The law firm of Michele K. Feinzig, P.A. handles civil appeals in Florida state courts and the federal United States Court of Appeals for the Eleventh Circuit, on behalf of parties wishing to appeal a lower court’s adverse ruling and parties that must defend an appeal filed by the opposing party. The firm also handles extraordinary writ proceedings, such as Petitions for Writ of Certiorari and Petitions for Writ of Prohibition.
Appeals can only be taken from final orders or judgments, and certain non-final orders. Consequently, the first thing that must be done before an appeal is filed is determining whether an order is appealable. To make that determination, Attorney Michele K. Feinzig will carefully review your order, and the applicable Rules of Appellate Procedure and relevant case law. If an order is not appealable, she will evaluate whether extraordinary relief may be sought. Ms. Feinzig is well-versed in making these determinations, having handled in excess of 100 appeals, and evaluated the appealability of countless orders.
Attorney Feinzig will also analyze your case to determine the standard of review by which the appellate court will review the case, and the likelihood of prevailing on appeal. Ms. Feinzig will provide a thorough, honest assessment, so that potential clients can make an informed decision whether to seek appellate review.
Once clients decide that they do want to seek review in the appellate court, or if the opposing party has filed an appeal that must be defended, Ms. Feinzig will fully handle the appeal, from ensuring the Record on Appeal is complete, to analyzing the Record to determine the best issues for appeal, researching the law on those issues, preparing and filing written appellate briefs and other documents necessary for the appeal, and presenting oral argument if it is scheduled by the appellate court.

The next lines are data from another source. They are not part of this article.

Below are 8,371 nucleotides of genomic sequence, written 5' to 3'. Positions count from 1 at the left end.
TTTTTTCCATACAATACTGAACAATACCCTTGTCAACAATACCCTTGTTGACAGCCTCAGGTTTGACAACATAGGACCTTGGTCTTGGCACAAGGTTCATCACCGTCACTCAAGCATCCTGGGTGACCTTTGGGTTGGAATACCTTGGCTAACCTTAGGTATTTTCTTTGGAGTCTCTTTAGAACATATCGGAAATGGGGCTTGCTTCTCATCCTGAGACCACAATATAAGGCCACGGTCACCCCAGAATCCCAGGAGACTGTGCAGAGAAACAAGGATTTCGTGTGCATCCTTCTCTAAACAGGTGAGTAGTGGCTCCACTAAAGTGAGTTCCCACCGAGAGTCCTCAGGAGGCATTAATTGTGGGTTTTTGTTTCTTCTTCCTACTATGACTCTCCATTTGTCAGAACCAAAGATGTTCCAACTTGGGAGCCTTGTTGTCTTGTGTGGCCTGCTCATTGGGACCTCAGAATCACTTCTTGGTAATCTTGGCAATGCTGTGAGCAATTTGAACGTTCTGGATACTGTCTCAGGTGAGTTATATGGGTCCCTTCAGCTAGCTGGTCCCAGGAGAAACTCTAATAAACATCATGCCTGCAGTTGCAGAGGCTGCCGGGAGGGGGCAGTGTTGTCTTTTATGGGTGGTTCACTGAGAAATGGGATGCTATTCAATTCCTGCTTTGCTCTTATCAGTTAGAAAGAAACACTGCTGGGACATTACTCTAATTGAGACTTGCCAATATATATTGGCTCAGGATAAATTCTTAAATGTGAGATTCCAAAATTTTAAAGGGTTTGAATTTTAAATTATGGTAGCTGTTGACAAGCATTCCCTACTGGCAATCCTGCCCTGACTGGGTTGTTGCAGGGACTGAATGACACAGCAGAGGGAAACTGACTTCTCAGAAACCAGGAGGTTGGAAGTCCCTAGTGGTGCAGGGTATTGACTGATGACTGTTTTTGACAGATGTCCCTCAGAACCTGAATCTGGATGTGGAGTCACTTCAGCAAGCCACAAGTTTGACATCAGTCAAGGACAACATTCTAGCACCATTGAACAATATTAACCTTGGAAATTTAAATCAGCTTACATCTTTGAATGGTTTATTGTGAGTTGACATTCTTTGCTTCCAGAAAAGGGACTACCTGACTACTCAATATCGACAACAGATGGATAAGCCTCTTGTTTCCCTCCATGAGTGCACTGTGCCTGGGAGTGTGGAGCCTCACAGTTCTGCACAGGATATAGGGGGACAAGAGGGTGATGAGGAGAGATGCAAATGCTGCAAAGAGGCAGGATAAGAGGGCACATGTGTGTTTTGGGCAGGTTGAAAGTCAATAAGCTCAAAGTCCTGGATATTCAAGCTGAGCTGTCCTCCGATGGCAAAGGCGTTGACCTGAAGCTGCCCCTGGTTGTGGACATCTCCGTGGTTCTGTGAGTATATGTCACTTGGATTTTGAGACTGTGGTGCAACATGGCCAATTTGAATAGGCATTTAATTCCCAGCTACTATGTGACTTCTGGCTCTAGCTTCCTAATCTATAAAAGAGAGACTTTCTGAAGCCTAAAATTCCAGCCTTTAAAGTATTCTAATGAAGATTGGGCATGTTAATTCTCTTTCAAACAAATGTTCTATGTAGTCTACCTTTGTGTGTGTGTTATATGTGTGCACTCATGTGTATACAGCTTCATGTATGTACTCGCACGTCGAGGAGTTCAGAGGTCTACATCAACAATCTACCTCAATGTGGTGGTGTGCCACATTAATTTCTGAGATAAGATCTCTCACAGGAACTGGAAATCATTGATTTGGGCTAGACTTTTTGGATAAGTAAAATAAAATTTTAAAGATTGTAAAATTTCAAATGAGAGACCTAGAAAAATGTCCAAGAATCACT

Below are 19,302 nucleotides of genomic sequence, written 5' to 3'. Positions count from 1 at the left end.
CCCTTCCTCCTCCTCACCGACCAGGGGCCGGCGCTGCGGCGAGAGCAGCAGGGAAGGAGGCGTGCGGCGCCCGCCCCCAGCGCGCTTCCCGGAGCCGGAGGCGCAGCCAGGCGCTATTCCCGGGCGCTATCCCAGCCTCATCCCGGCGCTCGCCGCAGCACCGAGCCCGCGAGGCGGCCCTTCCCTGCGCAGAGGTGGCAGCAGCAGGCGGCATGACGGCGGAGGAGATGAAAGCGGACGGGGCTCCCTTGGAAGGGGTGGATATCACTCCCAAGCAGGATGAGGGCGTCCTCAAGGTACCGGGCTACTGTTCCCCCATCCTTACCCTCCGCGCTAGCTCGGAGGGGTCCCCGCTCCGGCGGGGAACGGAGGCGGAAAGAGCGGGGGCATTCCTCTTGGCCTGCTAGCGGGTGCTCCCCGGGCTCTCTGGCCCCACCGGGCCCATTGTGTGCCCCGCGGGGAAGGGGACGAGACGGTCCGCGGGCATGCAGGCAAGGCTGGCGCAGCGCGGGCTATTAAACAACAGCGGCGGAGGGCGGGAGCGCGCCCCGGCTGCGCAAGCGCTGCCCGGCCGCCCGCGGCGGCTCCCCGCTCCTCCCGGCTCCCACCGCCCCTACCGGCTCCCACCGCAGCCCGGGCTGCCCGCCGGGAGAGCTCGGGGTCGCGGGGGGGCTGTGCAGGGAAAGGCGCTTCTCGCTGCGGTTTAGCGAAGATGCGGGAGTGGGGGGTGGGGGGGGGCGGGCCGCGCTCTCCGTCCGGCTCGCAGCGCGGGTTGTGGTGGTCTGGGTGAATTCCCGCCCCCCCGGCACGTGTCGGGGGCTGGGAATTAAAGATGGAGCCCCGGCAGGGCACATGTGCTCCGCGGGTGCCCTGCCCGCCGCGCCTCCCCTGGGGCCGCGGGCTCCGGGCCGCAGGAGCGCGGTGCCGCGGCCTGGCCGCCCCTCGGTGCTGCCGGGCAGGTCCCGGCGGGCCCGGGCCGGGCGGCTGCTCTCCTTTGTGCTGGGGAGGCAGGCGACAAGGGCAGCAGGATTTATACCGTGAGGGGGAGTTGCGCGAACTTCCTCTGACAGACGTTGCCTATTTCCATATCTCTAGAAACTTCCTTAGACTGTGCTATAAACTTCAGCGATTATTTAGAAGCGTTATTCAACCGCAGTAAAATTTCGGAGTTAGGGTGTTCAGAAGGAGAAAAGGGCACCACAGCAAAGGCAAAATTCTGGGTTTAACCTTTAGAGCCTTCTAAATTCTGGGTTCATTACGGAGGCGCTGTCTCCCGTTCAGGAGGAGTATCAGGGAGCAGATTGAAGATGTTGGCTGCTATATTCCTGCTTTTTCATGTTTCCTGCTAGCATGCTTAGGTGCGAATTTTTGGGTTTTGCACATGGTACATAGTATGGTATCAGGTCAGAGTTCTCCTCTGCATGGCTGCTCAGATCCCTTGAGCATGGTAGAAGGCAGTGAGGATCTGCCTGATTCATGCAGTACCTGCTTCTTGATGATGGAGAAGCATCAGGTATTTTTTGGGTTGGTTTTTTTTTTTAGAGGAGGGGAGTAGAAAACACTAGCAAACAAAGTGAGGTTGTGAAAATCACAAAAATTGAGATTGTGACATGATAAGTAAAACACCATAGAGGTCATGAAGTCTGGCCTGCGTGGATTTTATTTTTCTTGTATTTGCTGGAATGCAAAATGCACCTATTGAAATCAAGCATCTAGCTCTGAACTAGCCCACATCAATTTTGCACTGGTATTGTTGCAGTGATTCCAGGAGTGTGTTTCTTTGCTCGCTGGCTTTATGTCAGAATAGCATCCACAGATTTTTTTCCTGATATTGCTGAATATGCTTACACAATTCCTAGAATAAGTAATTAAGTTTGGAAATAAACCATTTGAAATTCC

While Ms. Feinzig handles each and every aspect of the appellate process with the utmost care, she concentrates her efforts on brief writing, which is undoubtedly the most important part of the process. An appellate brief presents to the court the relevant facts of a case, and argument demonstrating how the law applied to those facts warrants a decision in a party’s favor. Since appeals are decided largely, and in many cases entirely, on the briefs, they must not only be accurate and concise, but compelling and convincing. They should also be written in a way that captures the attention of appellate judges, who are burdened with heavy caseloads. Ms. Feinzig prides herself on her excellent writing skills and puts every effort into writing persuasive briefs that aim to convince the appellate court to rule in her client’s favor.